Israel claims using US weaponry in 'accordance with international law' in new letter

Israel claims using US weaponry in 'accordance with international law' in new letter
If the US finds that Israel has violated international law concerning the use of US weaponry, Washington could stop providing arms to its ally.
3 min read
15 March, 2024
The US has provided millions of dollars of military assistance to Israel, much to the dismay of the US public [Getty/file photo]

Israel’s Minister of Defence has reportedly "assured" the United States that Tel Aviv will use Washington-provided weapons in "accordance with international law".

Yoav Gallant signed a letter on Thursday to President Joe Biden confirming the above, while also stating that Israel "will allow US-humanitarian aid into Gaza", reported Axios, citing US and Israeli officials.

According to the US website, the Biden administration requested that Israel provide a signed letter of assurances by mid-March, while US Secretary of State Antony Blinken has until March 25 to verify the credibility of Israel’s signed commitment.

If the US doesn’t approve and certification isn’t given, Washington will then halt sending military assistance to Israel.

Israel had given Gallant the letter to sign last Sunday, but he only signed it on Thursday, Axios said.

The letter of assurances became a requirement under a national security memorandum last month issued by President Biden. However, the new policy doesn't single out Israel, though it was issued after a number of Democrats voiced concern over Israel’s use of weaponry in Gaza.

Tel Aviv has waged a deadly war in the enclave since October 7, killing at least 31,490 Palestinians, mostly women and children.

Israel has been accused of carrying out war crimes and genocide-like atrocities in the enclave, prompting South Africa to take Tel Aviv to the International Court of Justice (ICJ) over such actions.

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The national security memorandum, published on February 8, states that prior to supplying US weapons, a country must provide Washington with "credible and reliable written assurances" that it will use any such weapons "in accordance with international humanitarian law."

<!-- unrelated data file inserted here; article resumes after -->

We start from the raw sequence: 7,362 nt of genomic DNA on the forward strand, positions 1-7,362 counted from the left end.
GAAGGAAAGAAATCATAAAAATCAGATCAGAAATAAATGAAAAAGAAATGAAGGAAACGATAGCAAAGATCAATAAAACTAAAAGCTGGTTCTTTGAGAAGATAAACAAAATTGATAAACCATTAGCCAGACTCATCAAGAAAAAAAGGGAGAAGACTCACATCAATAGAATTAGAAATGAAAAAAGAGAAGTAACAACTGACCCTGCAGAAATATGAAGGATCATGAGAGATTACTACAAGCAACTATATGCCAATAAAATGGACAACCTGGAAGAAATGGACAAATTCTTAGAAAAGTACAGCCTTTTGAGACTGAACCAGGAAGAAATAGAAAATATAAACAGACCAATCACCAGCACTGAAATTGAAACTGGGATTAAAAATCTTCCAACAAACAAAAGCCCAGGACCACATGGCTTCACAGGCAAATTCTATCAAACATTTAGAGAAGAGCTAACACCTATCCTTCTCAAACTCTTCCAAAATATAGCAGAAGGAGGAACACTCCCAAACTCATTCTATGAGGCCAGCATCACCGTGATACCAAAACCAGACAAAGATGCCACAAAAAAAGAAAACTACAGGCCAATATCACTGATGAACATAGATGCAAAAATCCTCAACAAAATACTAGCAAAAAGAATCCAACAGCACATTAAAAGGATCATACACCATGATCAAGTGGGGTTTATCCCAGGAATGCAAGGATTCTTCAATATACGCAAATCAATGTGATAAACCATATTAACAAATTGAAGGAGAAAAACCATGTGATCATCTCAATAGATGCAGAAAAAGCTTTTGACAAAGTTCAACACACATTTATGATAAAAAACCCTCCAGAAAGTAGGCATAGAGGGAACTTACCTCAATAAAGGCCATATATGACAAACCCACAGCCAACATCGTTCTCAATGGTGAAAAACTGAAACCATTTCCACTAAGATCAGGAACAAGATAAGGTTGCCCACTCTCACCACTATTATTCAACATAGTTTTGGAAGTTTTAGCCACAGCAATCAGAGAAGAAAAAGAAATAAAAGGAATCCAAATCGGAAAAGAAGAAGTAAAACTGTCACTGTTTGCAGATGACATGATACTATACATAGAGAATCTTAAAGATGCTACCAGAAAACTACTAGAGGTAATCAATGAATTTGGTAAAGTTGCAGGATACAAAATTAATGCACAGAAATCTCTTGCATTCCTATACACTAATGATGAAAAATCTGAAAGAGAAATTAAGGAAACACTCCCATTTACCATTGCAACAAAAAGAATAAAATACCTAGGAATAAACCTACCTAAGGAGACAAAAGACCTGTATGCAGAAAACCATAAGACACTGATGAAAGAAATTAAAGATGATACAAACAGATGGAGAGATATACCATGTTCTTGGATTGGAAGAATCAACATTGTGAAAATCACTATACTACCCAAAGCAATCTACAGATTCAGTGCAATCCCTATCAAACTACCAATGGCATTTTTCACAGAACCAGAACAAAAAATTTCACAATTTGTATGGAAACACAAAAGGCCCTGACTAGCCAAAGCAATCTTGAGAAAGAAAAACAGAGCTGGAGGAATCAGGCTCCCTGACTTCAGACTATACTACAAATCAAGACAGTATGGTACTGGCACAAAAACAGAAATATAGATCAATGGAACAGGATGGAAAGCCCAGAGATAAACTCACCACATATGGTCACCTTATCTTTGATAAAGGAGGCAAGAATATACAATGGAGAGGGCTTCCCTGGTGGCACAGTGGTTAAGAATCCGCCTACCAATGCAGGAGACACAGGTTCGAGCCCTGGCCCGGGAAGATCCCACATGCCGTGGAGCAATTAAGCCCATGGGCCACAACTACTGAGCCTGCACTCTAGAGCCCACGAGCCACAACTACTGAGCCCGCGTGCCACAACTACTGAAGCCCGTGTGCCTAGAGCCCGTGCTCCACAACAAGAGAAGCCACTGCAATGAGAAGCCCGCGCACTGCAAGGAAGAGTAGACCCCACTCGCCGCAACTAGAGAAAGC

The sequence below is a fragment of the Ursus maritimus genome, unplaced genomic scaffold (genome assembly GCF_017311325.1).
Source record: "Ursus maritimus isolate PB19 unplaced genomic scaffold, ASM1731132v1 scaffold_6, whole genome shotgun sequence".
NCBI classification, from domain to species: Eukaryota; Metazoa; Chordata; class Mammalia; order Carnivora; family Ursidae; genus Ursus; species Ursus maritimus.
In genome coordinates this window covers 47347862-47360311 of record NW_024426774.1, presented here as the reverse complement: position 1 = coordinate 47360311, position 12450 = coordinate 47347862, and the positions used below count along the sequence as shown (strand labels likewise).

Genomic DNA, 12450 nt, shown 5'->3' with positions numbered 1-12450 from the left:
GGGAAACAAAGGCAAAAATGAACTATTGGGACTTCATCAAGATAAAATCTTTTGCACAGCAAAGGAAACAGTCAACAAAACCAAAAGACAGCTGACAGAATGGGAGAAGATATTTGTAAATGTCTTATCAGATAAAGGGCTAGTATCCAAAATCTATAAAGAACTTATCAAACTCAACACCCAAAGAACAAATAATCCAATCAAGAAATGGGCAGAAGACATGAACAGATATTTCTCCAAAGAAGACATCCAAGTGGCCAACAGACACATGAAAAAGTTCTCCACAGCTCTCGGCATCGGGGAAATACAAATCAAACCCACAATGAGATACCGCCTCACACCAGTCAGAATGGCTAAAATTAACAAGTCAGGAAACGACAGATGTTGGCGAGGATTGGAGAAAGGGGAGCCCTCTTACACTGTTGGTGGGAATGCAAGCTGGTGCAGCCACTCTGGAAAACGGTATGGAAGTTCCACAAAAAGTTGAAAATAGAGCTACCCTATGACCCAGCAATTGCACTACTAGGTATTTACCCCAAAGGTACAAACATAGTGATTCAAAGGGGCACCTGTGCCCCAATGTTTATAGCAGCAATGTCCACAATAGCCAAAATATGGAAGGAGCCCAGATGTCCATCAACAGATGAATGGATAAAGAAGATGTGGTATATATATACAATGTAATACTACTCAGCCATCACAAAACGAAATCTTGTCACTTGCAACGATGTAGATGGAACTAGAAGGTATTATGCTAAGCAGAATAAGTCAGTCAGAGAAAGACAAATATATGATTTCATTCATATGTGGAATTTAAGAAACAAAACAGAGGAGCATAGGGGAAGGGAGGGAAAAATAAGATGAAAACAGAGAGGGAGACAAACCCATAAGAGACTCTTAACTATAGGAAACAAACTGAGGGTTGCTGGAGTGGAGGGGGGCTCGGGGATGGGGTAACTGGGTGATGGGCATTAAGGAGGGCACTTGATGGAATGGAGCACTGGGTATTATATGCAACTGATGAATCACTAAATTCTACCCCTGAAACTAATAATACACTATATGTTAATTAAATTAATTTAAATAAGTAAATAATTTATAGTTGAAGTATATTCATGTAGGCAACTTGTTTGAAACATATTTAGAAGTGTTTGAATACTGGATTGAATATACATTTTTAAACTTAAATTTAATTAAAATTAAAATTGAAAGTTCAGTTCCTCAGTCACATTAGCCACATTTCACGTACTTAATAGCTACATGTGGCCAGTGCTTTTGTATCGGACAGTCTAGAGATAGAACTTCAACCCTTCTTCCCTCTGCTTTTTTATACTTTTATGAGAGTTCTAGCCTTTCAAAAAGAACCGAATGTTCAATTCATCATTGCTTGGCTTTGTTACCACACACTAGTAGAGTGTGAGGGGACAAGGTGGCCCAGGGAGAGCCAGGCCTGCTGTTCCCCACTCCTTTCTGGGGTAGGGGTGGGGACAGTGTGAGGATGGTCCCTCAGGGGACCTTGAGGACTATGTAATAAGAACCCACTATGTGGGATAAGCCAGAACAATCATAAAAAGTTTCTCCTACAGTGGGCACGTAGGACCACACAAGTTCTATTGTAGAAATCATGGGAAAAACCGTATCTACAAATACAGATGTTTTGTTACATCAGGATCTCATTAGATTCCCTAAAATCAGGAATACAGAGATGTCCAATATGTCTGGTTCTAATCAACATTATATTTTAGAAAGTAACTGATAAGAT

The letter also emphasises that the country in question must "facilitate and not arbitrarily deny, restrict, or otherwise impede, directly or indirectly, the transport or delivery of United States humanitarian assistance and United States Government-supported international efforts to provide humanitarian assistance."

Israel has also asked the Biden administration to add to the written assurances an additional commitment that stresses US commitment to Israel's security, for Israel's right to defend itself and for US military assistance to Israel, Axios added.

Despite signing such a letter of assurance Israel has repeatedly used US weapons to kill Palestinians in Gaza throughout its military onslaught.

In December, it was reported that Tel Aviv had used US-manufactured Joint Direct Attack Munitions (JDAM) in two deadly and unlawful strikes on civilian homes.

Amnesty International found that the strike could warrant an investigation into potential war crimes, as the attack targeted civilians or civilian objects.

The strike killed 43 Palestinian civilians, including 19 children.

The Biden administration has reportedly provided over 100 "small weapons packages" to Tel Aviv since October 7, possibly amounting to over $1 billion worth of US military aid.

Israel has also been accused of deliberately denying humanitarian assistance to Gazans, after multiple reports of "systematically" blocking aid convoys.

The ICJ also accused Israel of violating its order by blocking the delivery of aid in the territory, particularly in the hard-hit northern part of Gaza.

Despite providing Israel with military assistance, the US has recently criticised Tel Aviv on a number of occasions for its conduct in the Gaza Strip while Biden has expressed discontent with Prime Minister Benjamin Netanyahu, particularly over his rejection of a two-state solution for the Palestinian territories.